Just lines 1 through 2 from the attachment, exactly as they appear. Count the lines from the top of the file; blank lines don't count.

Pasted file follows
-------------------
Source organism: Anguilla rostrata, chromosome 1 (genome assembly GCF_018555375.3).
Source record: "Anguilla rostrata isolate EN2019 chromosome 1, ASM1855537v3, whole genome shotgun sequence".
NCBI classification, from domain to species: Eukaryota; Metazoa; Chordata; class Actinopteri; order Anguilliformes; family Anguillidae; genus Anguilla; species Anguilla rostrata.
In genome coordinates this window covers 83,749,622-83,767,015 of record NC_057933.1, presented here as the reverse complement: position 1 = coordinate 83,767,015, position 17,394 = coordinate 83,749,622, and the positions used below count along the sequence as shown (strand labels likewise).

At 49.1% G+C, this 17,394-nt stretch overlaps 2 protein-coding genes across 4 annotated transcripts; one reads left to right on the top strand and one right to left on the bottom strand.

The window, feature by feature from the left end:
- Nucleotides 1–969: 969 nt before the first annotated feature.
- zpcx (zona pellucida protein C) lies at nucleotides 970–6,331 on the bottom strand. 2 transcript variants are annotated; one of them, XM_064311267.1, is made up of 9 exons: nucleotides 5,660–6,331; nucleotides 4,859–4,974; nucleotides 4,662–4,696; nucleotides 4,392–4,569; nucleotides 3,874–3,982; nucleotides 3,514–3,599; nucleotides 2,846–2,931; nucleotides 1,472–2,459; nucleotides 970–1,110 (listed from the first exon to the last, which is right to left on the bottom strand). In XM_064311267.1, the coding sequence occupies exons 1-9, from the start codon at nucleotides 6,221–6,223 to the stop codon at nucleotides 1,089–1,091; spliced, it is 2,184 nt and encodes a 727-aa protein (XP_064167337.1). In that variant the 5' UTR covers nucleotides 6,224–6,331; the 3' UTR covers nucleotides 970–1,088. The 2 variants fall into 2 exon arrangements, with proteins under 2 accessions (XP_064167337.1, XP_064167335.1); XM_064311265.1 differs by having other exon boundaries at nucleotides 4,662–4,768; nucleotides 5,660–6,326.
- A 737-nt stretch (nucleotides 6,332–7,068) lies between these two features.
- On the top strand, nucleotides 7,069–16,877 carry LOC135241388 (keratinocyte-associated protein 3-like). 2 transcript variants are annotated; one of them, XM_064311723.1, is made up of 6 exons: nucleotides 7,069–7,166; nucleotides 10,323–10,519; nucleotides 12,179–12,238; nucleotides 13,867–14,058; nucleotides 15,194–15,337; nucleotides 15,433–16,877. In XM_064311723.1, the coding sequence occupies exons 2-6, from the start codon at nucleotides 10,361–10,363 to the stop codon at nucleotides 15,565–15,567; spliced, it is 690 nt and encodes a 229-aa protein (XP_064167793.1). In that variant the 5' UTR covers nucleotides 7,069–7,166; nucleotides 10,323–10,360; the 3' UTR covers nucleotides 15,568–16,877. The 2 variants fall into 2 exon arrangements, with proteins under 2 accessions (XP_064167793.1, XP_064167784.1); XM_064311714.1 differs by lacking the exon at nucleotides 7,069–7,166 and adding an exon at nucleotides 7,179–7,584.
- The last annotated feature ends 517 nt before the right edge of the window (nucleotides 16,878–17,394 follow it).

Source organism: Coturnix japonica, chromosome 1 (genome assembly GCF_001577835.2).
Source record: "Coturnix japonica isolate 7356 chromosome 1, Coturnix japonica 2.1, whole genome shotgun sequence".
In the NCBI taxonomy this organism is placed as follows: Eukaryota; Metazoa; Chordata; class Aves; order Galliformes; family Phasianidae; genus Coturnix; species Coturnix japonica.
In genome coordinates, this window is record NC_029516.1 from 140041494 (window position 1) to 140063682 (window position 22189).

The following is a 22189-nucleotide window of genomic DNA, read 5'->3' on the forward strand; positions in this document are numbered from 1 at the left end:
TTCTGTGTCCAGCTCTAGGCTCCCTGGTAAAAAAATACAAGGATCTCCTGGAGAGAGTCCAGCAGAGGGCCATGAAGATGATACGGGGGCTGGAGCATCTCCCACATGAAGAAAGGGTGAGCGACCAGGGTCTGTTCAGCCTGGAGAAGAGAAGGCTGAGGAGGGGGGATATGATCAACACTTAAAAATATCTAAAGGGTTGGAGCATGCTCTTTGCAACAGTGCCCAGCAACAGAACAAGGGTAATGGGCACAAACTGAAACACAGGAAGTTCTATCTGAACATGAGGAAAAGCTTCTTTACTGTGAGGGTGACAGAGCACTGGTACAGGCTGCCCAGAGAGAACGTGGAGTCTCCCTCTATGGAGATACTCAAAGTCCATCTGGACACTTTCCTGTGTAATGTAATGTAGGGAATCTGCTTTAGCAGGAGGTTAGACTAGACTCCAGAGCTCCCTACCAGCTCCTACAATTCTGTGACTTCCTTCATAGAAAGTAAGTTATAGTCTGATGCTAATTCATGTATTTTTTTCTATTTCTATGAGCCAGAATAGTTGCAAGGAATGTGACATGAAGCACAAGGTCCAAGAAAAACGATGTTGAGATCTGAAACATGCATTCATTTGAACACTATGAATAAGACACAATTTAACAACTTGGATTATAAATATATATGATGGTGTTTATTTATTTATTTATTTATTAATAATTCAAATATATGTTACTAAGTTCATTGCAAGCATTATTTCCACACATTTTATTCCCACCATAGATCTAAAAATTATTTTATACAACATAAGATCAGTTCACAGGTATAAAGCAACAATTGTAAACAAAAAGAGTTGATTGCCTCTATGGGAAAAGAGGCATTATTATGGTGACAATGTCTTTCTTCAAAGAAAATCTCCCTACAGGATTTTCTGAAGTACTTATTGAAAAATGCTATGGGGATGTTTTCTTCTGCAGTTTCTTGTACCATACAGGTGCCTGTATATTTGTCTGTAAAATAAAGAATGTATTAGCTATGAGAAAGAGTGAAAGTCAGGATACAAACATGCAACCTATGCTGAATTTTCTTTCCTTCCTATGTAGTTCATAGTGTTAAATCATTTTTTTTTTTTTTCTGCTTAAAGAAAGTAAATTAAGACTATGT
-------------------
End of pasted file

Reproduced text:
Source organism: Anguilla rostrata, chromosome 1 (genome assembly GCF_018555375.3).
Source record: "Anguilla rostrata isolate EN2019 chromosome 1, ASM1855537v3, whole genome shotgun sequence".